The Opportunity - "Tom" is a highly effective leader in a large specialized construction firm and has had a long, highly productive and successful career in construction. Tom is respected in his company and throughout his segment of the construction industry as a strong advocate for workplace safety. He was delighted to learn one day in early 2004 that his company was being considered by a new client, a Fortune 50 company, for a potential $250 million construction project, as part of a world-class installation. This project would be a big win for Tom's company; Tom knew his firm was the front-runner to win the contract.
The Rejection - Tom was stunned, however, when his company did not even make it through the prequalification process. How could this have happened? Tom's company was well-profiled and qualified for this work; they were the leading specialized construction firm in their part of the country! They had an excellent working relationship with all their clients, especially in the public sector. Tom's firm possessed an outstanding environmental record; as well as state of the art equipment and experienced personnel. Their safety record was equivalent to, and in many respects better than, their competitors. How could they have failed the prequalification process?
The Reason - Tom requested a meeting with the Fortune 50 company and its project management firm to understand not only why they had been disqualified, but also what was needed to address the gaps which had caused the disqualification. To his dismay and surprise, Tom was told that his company had been disqualified due to its "relationship to safety." While the company had outstanding documentation of safety policies and procedures, regulatory compliance and employee training, the prequalification process revealed weaknesses in the company's leadership, organizational culture, employee involvement, behaviors and individual intentions around safety. The cumulative effect of these weaknesses led to the potential client's conclusion that Tom's company's relationship to safety was insufficient to work as a partner with the owner and project manager on a project requiring world-class safety performance.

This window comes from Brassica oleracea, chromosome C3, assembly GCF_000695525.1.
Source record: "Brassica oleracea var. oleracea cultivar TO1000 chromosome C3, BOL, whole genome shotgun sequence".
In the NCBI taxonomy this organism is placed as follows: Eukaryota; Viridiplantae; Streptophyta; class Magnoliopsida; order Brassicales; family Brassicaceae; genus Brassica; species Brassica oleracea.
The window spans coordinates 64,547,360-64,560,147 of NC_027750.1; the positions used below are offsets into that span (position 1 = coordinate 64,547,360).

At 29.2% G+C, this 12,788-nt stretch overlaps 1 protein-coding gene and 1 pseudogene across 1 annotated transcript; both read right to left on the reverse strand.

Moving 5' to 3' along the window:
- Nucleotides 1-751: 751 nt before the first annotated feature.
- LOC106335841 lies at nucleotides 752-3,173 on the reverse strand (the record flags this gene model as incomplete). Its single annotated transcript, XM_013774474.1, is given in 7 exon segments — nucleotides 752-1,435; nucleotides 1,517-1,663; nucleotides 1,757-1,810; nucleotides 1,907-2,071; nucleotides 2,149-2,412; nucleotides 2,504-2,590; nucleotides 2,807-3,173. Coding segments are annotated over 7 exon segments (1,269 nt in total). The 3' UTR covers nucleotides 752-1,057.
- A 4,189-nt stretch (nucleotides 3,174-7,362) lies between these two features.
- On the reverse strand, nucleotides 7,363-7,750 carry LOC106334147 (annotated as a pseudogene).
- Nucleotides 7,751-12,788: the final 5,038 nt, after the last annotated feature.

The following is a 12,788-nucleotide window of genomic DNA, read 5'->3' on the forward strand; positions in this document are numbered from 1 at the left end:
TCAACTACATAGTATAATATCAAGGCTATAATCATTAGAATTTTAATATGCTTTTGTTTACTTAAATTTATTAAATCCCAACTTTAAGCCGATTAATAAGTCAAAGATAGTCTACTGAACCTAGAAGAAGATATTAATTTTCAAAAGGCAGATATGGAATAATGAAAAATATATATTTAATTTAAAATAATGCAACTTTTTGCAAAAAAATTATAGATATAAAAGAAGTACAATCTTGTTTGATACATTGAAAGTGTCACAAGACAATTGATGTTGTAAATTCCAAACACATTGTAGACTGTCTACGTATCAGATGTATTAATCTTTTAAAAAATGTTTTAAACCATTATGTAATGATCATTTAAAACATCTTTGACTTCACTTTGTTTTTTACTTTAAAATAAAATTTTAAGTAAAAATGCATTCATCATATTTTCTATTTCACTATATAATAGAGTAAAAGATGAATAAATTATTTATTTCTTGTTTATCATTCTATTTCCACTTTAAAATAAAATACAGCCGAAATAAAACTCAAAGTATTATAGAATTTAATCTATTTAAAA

The Realization - When Tom sat down with the rest of his company's senior management team, a lot of soul-searching ensued. Leadership had never liked the fact that people got hurt, even sometimes killed, on their jobs but they reasoned this was a dangerous business, and they had expended a lot of money, time and management's attention on training, policies, procedures and regulatory compliance to improve their safety performance over the years. They had maintained a good safety record, at least by industry standards, and their work was largely with public sector clients who only required them to meet industry standards. Now leadership realized, if they wanted to move into the growing private sector market, they had to 'up their game' around safety which meant something besides additional policies and procedures, training and focus on regulatory compliance.